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The 7 types of Wine Shoppers

March 27, 2014 Brian Gurnham Chief Cork Officer

Spending time at one of the largest wine stores in the United States, and being retired from the world of people management, it was only logical that I developed a sort of Myers-Briggs for wine shoppers.  While in no way supported by actual scientific data, I do find that consumers fall into one of seven categories, and I derive a perverse sense of fun trying to correctly categorize them at a distance of 20 paces.  So with a bit of tongue and cheek, and at the risk of sounding snobbish (not intended) here are my seven most common types of wine shoppers.

Errand Runner – A category reserved almost exclusively for men, the errand runner is executing a very specific task – buy this many bottles of this exact wine - no substitutions!  The Errand Runner subscribes to the premise “happy wife, happy life”.  The Errand Runner seldom drinks wine, and his cart is prepopulated with a case or more of beer and his favorite scotch.  Errand Runner is always in a hurry, and if you ever want to see a look of complete despair, watch the expression on his face when the wine scribbled on that little piece of paper is out of stock.

Repeat Offender – Usually a retired individual or couple, the Repeat Offender is closely related to the Errand Runner.  Stayed in their way, they have a defined volume of wine – usually two or three cases - of very specific, value priced wines.  Judging from their ability to locate the wines with laser precision from among thousands available on the shelves, the last time a Repeat Offender tried a different wine is probably measured in decades.


The Ratings Buyer – It's not until the first interaction that this stealth consumer is recognized.  The first and soon to be learned only, element of their search criteria is ratings.  “What do you have that is a 90 point or higher rated Chardonnay for under $10?” is a typical opening line.  Quickly you learn, that creamy, buttery, oaky or unoaked, fresh or aromatic, have no place in this discussion – only ratings.  Doesn't matter who rates the wine but they don't want to buy any wine unless it has been rated 90 points or better by someone.  No, I have nothing against ratings per se, but let's remember that thousands of high quality wines are never submitted to any ratings publications, and some ratings organizations may be less than objective.  Having ratings as a part of your decision making, particularly if it's a publication whose ratings mesh with your style, is a good idea.  Having it as your only criteria, well, not so much.

The Couponers



Couponers are driven by sales and coupons.  Depending on your wine shop, this can be a smart way to shop.  Buying a featured wine on sale can be a good way to try a new varietal or a new producer, or if it's already on your repurchase list, simply save some hard earned cash.  Couponers however, can become a bit extreme, buying only wine that is on sale, regardless of what the wine tastes like.  Good to save money but it's important to ask yourself why the wine is on sale.  Is it a new release, a loss leader to get people in the store, or an inferior quality wine with cases sitting in inventory?  Also make sure to check vintages.  In at least one state I'm familiar with it is not an uncommon practice to put wines that are either close to or even past their prime on the sale rack.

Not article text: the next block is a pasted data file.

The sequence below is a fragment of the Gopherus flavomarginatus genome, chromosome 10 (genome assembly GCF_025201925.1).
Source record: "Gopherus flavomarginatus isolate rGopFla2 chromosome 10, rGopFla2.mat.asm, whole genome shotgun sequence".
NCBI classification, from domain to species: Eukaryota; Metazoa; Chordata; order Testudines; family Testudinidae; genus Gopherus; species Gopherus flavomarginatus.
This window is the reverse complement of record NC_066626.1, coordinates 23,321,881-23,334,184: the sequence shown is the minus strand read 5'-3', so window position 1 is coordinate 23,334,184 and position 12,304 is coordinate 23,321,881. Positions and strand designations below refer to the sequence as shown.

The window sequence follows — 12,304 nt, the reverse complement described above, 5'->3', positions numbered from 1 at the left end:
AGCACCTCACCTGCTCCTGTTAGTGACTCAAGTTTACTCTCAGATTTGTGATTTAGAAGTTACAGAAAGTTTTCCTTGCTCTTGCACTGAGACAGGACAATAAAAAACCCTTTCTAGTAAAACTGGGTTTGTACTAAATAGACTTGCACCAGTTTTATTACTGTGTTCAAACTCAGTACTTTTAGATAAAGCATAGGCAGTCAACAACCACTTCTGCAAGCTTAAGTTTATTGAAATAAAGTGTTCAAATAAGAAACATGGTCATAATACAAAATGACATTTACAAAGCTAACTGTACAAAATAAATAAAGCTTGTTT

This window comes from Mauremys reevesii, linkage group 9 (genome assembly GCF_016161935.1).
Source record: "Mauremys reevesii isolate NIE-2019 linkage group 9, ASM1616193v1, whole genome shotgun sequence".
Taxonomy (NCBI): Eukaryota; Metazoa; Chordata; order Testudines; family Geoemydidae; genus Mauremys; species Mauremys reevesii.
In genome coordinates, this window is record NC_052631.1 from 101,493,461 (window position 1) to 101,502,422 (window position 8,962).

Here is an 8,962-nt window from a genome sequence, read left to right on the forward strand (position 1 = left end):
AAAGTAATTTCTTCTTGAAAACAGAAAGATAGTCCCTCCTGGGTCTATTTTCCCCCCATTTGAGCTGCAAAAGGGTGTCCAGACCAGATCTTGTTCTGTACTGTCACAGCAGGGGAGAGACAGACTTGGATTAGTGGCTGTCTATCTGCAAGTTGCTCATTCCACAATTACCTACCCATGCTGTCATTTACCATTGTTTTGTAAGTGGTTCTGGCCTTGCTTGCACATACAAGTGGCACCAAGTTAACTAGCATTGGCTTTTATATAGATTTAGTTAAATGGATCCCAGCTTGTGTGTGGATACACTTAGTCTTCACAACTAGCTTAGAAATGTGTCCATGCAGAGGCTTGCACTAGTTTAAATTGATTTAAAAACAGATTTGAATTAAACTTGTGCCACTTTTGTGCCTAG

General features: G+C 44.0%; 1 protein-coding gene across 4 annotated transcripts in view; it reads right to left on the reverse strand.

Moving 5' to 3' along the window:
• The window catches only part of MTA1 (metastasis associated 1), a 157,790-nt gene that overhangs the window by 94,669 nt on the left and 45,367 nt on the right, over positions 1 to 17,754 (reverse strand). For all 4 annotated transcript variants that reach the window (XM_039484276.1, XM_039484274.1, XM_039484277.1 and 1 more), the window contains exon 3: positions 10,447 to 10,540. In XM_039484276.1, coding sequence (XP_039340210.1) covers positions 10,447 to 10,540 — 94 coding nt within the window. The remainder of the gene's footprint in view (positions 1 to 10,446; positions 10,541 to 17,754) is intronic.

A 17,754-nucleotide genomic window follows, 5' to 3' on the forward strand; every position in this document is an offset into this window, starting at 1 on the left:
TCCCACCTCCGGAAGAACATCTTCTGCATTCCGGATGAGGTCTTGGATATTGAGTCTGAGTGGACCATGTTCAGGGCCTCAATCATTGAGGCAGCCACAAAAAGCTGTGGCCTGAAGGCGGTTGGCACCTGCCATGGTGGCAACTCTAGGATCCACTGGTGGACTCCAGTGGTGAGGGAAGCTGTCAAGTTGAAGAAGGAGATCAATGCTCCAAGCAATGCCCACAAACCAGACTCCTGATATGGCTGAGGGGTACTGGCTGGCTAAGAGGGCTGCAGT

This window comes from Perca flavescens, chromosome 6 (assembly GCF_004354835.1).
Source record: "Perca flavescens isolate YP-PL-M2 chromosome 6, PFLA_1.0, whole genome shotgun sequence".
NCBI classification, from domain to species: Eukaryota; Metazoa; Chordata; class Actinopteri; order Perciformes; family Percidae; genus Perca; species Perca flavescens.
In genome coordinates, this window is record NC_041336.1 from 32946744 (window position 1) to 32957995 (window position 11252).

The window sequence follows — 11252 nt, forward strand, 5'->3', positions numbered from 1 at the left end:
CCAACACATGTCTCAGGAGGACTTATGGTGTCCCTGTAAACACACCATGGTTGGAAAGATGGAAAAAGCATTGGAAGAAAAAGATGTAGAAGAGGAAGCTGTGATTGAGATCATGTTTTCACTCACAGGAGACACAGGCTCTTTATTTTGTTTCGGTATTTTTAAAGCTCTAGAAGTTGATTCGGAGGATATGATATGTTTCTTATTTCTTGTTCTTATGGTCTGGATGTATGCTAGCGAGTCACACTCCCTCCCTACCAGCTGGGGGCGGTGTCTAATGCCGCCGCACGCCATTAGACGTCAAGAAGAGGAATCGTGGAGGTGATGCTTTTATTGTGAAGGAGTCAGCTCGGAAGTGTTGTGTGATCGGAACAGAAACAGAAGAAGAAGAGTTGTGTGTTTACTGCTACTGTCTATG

Big Bucks Buyer – What do I need to say, this well-dressed man, woman or couple, asks for recommendations across a range of varietals and will accept any recommendation as long as it is an expensive bottle.  Don't get me wrong, I'm often jealous of the Big Bucks Buyer's ability to drop as much on wine as I would spend on a car, but I still can't help but wonder if they realize there are amazing, highly rated, quality wines available for less than $20 a bottle.  Oh well, it helps business.

The Bulk Buyer – The mission of the Bulk Buyer is simple - quantity.  Usually a wine drinker for decades, the Bulk Buyer has either by design, or necessity, learned that Carlo Rossi, Franzia, Vendange or Riunite still produce a quaffable wine at very, and I do mean very low prices.  The Bulk Buyer is easy to spot - always heading right to the big bottle section of the store.

Experimenter – Of course loving wine, I have a soft spot for the Experimenter.  The Experimenter wants to learn about wine, and appreciates the diversity of grape varieties, and wine regions the world has to offer.  They keep careful records of their purchases and will often come into the store with their last several receipts, their iPad or phone ap with tasting notes, or even a shopping list prepared on the store's web site.  The Experimenter is anxious to hear recommendations from fellow wine enthusiasts, and eager to branch out in as many directions as their wallet will allow.

Do you recognize yourself here?  Well as with all things wine – there is no right or wrong in your wine shopping style.  As a died in the wool Experimenter, I encourage you to at least introduce some level of experimentation in your wine shop visits, but then again, if you are reading this article, there's a good chance you are already there!

Cheers,

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